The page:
The ground-breaking locomotive was also rail-breaking too as it was so heavy it broke the rails of the tramroad and was later converted into a stationary engine that drove a forge hammer at Homfray’s Penydarren works.

“Nevertheless, Trevithick proved a locomotive could not just move itself but could pull viable load a significant distance,” said Museum Wales’ Principal Curator Jennifer Protheroe-Jones.

“It also silenced doubters who felt that smooth iron wheels wouldn’t be able to grip smooth iron track but Trevithick showed that it could.

A statue marks the spot where the Penydarren loco set off on its ground-breaking journey in Merthyr in 1804

“It really was the beginning of a revolution in rail transport. The Penydarren loco is the great grandfather of all railway locomotives as those primitive beginnings was where it all began.”

Why was the first railway locomotive in Wales?

Wales is regarded as one of the world’s first industrial nations and south Wales was the heartbeat of the revolution and centre of innovation, mining coal in the valleys and shipped around the globe.

“Something extraordinary was happening in Wales 200 years ago when it basically became the world’s first region to industrialise – and it would change the world,” said Snow.

Merthyr Tydfil was at the heart of the industrial revolution in the 18th and 19th Century

“The way that we all live now – in our factories, our commutes, our mechanised lives, working in globalised industries, all begins in Wales and the West Midlands.”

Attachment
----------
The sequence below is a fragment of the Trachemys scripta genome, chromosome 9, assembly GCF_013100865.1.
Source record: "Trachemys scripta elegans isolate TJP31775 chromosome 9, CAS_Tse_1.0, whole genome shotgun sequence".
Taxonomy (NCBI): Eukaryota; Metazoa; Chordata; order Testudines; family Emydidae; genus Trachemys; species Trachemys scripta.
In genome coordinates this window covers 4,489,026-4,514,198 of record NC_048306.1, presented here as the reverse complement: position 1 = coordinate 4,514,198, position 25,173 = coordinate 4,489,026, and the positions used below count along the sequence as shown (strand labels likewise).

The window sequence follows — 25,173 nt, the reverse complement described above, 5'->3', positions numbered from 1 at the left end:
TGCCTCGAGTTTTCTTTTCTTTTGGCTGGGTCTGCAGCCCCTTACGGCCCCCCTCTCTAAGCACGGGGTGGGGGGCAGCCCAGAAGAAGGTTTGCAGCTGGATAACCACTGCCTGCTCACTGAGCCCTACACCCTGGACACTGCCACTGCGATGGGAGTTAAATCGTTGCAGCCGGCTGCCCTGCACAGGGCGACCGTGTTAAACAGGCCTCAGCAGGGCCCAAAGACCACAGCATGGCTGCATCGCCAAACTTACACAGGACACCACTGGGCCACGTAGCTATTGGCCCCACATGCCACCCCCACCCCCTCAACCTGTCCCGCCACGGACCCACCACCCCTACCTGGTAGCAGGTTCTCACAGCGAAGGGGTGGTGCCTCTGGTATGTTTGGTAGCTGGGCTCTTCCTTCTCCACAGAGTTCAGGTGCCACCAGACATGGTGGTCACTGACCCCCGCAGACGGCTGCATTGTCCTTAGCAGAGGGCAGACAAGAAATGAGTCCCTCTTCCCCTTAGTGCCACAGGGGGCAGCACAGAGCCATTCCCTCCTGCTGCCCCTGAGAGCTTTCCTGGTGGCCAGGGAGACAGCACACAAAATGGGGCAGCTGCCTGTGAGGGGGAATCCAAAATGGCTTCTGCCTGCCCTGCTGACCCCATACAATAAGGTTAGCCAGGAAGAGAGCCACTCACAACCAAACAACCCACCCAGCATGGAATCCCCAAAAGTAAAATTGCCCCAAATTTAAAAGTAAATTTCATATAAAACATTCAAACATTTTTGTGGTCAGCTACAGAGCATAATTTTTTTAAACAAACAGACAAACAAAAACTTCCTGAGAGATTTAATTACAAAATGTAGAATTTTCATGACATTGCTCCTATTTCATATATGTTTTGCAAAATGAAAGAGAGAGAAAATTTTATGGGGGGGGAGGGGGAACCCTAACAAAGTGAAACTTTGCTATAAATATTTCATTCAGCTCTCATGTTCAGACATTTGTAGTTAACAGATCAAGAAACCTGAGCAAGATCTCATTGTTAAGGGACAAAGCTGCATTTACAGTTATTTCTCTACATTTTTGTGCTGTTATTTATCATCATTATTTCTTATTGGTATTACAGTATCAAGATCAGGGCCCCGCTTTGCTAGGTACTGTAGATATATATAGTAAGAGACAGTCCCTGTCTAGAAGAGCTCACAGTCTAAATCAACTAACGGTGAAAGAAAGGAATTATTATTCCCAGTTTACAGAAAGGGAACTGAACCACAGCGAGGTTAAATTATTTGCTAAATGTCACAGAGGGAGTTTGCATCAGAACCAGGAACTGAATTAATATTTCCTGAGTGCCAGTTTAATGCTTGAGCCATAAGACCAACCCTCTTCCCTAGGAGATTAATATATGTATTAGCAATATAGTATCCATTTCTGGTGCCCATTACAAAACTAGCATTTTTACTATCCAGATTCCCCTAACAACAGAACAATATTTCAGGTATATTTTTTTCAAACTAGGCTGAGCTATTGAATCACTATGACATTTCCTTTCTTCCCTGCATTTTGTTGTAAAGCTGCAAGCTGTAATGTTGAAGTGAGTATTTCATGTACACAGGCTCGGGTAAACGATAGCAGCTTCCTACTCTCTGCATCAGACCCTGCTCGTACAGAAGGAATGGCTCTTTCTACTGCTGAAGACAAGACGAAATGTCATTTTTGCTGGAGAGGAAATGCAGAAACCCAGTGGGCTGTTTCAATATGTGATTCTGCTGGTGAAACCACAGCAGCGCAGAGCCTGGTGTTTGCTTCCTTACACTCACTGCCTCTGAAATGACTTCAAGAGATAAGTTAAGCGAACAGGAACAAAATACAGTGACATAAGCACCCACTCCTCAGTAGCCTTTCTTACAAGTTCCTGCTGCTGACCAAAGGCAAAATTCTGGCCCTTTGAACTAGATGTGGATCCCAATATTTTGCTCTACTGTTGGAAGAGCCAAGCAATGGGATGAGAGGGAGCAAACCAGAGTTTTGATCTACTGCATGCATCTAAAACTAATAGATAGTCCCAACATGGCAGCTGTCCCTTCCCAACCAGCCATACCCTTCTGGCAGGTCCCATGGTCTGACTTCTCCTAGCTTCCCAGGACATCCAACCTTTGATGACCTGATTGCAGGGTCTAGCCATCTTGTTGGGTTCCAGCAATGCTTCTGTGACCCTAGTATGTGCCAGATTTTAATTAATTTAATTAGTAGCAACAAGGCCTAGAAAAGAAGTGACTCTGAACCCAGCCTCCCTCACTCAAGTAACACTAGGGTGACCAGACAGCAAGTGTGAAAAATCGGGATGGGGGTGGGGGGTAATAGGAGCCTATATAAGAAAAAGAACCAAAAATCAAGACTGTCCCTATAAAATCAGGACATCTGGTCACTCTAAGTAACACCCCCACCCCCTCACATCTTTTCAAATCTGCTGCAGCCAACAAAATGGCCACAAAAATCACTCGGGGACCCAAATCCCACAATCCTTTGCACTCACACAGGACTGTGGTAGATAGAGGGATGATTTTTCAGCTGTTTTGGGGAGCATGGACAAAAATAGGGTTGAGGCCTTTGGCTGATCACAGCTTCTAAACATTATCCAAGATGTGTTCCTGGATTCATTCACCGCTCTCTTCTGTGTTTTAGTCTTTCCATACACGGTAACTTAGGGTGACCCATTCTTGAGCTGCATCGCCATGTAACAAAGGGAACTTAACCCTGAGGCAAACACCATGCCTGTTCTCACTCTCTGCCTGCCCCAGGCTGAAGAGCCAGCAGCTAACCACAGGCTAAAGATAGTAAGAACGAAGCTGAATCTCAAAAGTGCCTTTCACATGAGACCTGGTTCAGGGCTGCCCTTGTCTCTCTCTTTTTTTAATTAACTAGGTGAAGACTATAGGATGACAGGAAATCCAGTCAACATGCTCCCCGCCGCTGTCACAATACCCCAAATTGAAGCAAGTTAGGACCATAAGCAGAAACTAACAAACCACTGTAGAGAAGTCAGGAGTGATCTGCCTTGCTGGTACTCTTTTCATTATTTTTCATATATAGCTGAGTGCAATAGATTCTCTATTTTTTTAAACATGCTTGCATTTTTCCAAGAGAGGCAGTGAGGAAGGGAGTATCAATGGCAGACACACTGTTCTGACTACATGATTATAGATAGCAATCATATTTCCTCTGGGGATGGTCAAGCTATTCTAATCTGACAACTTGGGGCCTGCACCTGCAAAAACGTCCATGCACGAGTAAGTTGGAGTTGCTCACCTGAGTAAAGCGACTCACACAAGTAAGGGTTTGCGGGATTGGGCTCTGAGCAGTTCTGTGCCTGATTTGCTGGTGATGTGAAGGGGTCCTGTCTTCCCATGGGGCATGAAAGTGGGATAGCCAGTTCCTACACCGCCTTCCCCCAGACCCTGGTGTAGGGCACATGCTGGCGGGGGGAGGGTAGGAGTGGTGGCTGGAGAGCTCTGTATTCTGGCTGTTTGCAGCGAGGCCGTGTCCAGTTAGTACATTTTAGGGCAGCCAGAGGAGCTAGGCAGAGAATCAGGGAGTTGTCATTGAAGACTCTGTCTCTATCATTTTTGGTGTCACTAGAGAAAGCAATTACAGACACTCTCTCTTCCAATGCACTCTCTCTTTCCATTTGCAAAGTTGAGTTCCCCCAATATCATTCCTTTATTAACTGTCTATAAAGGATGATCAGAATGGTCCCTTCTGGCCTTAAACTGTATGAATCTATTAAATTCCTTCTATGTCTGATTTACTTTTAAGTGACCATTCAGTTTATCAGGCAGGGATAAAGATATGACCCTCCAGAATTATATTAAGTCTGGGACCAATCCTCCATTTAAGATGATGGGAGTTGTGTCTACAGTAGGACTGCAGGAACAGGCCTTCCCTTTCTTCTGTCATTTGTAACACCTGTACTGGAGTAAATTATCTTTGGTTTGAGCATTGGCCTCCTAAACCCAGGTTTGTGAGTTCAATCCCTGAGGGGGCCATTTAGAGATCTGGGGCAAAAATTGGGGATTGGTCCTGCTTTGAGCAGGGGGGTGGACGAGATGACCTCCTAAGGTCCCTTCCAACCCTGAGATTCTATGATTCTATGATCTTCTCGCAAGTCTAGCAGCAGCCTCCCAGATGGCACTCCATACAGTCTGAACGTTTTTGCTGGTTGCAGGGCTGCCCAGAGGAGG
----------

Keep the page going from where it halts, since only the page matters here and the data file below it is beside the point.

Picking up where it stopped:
Merthyr Tydfil was the centre of iron production and by the early 1800s was Wales’ most populated town.

Workers from around the world, including Trevithick, came to work in the ironworks.

“Wales was one of the great crucibles of the Industrial Revolution, which was sweeping Europe and later the world,” added Ms Protheroe-Jones.

“Swansea was the world centre for copper making, Wales was the centre of world for tinplate and and iron production – so big things were happening here and inventors were coming to develop their ideas. Wales, at that moment, was one of the great centres of technological advance.”

Who built the world’s first railway engine?

Even though Trevithick invented the world’s first railway locomotive, George Stephenson is widely regarded as the father of the railway.

Stephenson built the first steam locomotive to carry passengers on a public rail line – the Stockton and Darlington Railway – in 1825, before opening the world’s first public intercity railway line, the Liverpool and Manchester Railway, five years later.

“Stephenson perfects the idea of a railway, from start to finish,” said Snow.

Little is known about the exact design of the first steam locomotive but historians have created a “best guess replica” from Trevithick’s drawings and plans from around that time

“Not just the engine running on it but he invented the tracks, the signals, the protocols – he invented intercity rail travel.

“That’s why he’s remembered as the father of the railways but Trevithick is certainly the grandfather.”

Trevithick, the son of a mine manager, did not have an academic background, but displayed intuitive engineering talent which has seen historians describe him as a maverick.

“Trevithick didn’t have such good publicity as Stephenson, who was an excellent self-publicist,” added Ms Protheroe-Jones.

The tramway that staged Richard Trevithick’s pioneering first railway locomotive is now part of a a cycle route along the River Taff in south Wales

“But his achievement more than rivals Stephenson because he demonstrated that a steam locomotive was viable contraption and could be economically useful.

“The developments of Stephenson and all other railway innovations stand on the shoulders of Trevithick, who invented the first steam engine which could move itself and draw a load.”

It was one of the many inventions of father-of-six Trevithick but after a number of his business failings, he died penniless and in poverty aged 62 in 1833 and was buried in an unmarked grave.